The following is an excerpt from the book, Real Life Moments, by J. Mark Fox.
“Two are better than one … for if they fall, one will lift up his companion.” (Ecclesiastes 4:9,10)
Some of you may remember Steven Curtis Chapman’s song, “The Walk.”
The second verse says, “I got a friend named Larry; he sends me letters from a foreign land. He went there with his kids and his pretty wife, Mary, to answer a holy call … they’re just doing the walk.”
I have a good friend named Larry, too. In fact, it’s the same guy. Larry and Mary Warren were members of Antioch Church in the early 1990s, and we were privileged to ordain Larry and take part in sending him and his family to Africa.
He serves now as president of “African Leadership,” and because of Larry’s vision and God’s grace, more than 30,000 African pastors have received two years of training in the Bible and church leadership.
The Warrens are doing “the walk” and thousands in 29 countries of Africa are reaping the benefits. But let me tell you about a different walk that the Warrens took a few years ago.
Mt. Kilimanjaro is the tallest free-standing mountain in the world, at 19,500 feet. The Warrens spent seven days climbing that mountain, but Larry and Mary almost didn’t make it.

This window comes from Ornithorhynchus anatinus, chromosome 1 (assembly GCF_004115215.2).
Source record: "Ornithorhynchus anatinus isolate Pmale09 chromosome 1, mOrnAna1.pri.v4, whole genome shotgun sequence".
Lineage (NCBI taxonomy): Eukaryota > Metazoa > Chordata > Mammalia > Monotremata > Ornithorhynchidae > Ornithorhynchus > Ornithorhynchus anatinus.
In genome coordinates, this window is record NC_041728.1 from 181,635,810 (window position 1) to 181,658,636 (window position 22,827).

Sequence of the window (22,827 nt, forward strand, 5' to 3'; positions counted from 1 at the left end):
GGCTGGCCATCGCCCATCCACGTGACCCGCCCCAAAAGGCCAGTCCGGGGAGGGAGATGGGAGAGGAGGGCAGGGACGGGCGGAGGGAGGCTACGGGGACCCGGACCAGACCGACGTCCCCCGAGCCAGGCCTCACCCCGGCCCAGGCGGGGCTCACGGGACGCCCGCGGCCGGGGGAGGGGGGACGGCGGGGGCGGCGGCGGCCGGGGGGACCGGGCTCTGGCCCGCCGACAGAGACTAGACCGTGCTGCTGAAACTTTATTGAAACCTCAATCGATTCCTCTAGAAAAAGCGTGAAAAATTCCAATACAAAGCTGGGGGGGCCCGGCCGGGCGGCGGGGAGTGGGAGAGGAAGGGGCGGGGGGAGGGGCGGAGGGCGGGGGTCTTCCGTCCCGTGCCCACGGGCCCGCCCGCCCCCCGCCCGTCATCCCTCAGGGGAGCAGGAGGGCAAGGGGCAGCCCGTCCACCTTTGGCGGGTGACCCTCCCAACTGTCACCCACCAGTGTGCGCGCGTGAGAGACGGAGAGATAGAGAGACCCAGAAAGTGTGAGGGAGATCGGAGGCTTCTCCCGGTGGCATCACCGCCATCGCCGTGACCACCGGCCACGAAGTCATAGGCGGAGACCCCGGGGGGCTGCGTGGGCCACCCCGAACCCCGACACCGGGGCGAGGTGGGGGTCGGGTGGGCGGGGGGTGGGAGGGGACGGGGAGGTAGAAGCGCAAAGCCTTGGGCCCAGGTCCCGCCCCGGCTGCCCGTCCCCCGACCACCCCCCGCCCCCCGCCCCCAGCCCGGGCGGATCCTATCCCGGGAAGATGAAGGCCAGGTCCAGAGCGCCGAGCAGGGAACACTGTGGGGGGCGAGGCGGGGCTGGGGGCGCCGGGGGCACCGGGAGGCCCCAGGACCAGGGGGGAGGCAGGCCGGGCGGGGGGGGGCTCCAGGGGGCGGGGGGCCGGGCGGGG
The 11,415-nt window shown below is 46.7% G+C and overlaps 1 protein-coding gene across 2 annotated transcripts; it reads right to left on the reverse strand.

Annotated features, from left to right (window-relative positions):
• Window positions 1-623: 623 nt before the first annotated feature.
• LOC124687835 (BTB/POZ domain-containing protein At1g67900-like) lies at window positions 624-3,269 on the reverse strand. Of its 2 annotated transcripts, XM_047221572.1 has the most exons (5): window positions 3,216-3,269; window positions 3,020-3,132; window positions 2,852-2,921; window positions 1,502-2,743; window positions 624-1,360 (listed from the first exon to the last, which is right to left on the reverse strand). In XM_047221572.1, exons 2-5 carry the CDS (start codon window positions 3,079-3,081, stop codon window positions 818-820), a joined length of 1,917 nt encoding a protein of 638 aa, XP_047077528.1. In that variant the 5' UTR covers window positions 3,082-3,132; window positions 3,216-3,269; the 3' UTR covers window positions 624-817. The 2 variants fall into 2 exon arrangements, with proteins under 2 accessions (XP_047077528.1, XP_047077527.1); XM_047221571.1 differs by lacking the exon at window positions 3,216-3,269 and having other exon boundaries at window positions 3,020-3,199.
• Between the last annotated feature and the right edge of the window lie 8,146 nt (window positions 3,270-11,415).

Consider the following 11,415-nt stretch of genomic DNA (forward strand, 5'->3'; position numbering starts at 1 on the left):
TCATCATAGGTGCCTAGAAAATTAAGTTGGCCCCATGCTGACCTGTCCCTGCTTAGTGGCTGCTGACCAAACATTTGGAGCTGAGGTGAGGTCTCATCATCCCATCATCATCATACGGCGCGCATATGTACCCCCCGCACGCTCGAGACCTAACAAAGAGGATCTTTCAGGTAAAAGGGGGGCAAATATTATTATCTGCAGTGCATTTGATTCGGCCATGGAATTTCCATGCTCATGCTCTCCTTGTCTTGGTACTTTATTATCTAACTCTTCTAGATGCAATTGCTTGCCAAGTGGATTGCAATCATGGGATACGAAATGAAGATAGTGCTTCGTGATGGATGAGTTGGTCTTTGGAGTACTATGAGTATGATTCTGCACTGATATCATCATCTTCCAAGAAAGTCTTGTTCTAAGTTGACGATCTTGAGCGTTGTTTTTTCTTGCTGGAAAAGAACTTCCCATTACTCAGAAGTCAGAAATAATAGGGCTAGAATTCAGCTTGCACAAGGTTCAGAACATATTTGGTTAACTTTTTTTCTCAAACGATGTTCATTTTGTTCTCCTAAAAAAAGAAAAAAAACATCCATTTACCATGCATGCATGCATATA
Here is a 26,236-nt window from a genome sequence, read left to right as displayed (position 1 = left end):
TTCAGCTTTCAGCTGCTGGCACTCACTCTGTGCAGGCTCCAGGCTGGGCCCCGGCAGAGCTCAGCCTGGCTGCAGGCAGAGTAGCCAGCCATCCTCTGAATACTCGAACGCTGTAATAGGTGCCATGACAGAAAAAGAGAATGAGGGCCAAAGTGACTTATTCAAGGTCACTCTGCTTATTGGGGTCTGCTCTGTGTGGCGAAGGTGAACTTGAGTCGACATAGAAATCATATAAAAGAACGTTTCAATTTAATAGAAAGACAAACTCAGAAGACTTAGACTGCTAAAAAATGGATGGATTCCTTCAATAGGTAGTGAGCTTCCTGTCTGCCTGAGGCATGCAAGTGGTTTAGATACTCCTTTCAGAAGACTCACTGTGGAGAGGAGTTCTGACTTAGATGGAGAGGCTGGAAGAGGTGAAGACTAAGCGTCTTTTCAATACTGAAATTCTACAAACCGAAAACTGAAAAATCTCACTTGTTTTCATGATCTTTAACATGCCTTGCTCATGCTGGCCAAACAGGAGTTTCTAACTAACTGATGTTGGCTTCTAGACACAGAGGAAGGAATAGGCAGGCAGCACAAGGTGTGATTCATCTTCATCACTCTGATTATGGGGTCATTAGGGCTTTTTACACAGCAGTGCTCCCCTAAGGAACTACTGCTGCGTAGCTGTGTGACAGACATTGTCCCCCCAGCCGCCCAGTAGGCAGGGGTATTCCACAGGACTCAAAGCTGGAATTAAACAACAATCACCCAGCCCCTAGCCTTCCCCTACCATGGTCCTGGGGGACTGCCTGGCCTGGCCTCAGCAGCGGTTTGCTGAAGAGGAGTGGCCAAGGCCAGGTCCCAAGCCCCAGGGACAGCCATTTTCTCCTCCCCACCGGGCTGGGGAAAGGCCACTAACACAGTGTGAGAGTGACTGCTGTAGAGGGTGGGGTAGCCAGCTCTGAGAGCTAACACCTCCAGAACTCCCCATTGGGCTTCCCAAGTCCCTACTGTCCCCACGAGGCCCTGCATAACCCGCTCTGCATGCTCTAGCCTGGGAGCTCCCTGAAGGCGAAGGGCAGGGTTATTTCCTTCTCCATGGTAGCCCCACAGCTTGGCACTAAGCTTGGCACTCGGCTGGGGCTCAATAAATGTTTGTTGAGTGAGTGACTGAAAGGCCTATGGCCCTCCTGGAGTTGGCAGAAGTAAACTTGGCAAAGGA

The last day of the climb was to begin at 10 p.m. and end the next afternoon at the summit. Larry asked why they would be climbing in the dark, not able to see where they were going. The guide answered, “Because if you could see where you were going, you would not climb!”
With only five hours to go to the summit, the guide had to make a decision. Some in the group were slowing the others down.
“I will separate the group into two, so that you can all keep up your pace and get to the top.” Larry said the guide separated the 12 climbers into a group of ten, and a group of two: Larry and Mary. Seems they were slowing down the pack just a bit.
Two guides remained with Larry and Mary, and the others raced ahead toward the summit. Larry said that the last five hours were grueling, and he was praying that Mary would quit, so he could quit with her.
Finally, with three hours left, Mary was done.
“I can’t go any further,” she said to the guides.
“Can you go for 30 more minutes?” the guide asked.
Mary agreed she could, thinking that the summit was a half-hour away.
“He used that same line about five more times!” Larry said. But it worked to keep them motivated and moving. With only an hour to go to the top, Mary was completely worn out. That’s when the guides did for the Warrens what we all need when it seems we cannot go on.
Larry said, “One went in front of us and Mary held onto his backpack. The second went behind her, pushing her on the back, and I came behind the second guide and held on as these men literally pushed and pulled us up the mountain.
“Yes, we kept walking. We did our part. We did the best we could, but it was the strength and determination of these experienced guides that helped us make it to the top.”
All of us need a push or a pull to get through difficult times; life itself can be a tough climb. I thank God for friends like Larry and Mary who have pulled me up a mountain or two, and pray I can do the same for others along the way.
Prayer: “Thank You, Lord, for friends who will give me a push when I need it.”
Action: Write a letter to a friend, thanking him for how he has helped you grow in your faith.